Here are the design steps for a typical 3D IC design flow:
1. System-level exploration. Here is where you analyze cost, performance, and power based on estimates. This is where you make your big choices—your macro choices. What type of memory to use? What technology to use on each die? How should the dies be sequenced in a stack? These questions are already important in 2D system design and they become even more important in the 3D realm—particularly when you assemble 7, 8, or 9 die into a 3D stack.
2. Once you’ve got the big choices made, the next step is to optimize the design across the multiple dies in the stack. This step presents floorplanning tools with new challenges beyond the 2D realm. You need to make sure the power TSVs are placed and optimized to minimize power losses. You need to make sure that circuit elements that need to be close to one another are not widely separated across the die stack. These sorts of floorplanning decisions become critical with 3D design. Again, EDA tool providers can help with this step.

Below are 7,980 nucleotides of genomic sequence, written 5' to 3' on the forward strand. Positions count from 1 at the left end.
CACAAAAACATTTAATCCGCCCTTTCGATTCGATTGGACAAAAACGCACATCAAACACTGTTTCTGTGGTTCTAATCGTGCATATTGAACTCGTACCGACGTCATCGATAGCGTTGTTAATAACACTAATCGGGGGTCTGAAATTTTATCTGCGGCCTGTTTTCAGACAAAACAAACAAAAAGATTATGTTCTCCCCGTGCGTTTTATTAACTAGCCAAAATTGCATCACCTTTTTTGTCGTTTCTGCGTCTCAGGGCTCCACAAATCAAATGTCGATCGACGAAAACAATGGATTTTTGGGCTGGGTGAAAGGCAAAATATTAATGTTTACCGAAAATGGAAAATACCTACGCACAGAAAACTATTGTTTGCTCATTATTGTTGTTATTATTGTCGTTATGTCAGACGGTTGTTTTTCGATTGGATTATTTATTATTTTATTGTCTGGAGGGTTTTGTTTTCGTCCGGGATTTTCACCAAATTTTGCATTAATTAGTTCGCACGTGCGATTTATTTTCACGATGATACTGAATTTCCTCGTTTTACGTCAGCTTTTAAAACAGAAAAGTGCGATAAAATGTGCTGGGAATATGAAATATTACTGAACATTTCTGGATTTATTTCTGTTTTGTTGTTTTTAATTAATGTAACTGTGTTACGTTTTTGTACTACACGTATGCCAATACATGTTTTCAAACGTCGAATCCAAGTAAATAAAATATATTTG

3. Once the floor plan is defined, you need to place the various blocks and TSVs on the multiple dies to minimize routing lengths.
4. Once everything is placed and routed, you need to extract and analyze the electrical and thermal characteristics of the stack for timing and thermal analysis. Stacking chips will create hot spots or hot pockets within the stack. You’ll want to perform optimizations to minimize or eliminate these hot spots by adding thermal chimneys, by reducing switching activities through architectural optimization, and by physically separating heat-generating blocks. There are also cross-characteristic factors to consider. For example, thermal effects can change timing. As a result, critical paths can fail.
5. You will want to ensure that the DFT structures integrated into the design will permit the multiple dies in the 3D stack to be tested.
6. At the same time, silicon/package codesign becomes more important because of the extra thermal considerations and because of the increase in the number of I/O pins that you generally encounter with a 3D IC design. If you move to 3D IC design without considering silicon/package codesign, the overall assembly and packaging costs can easily exceed your budget.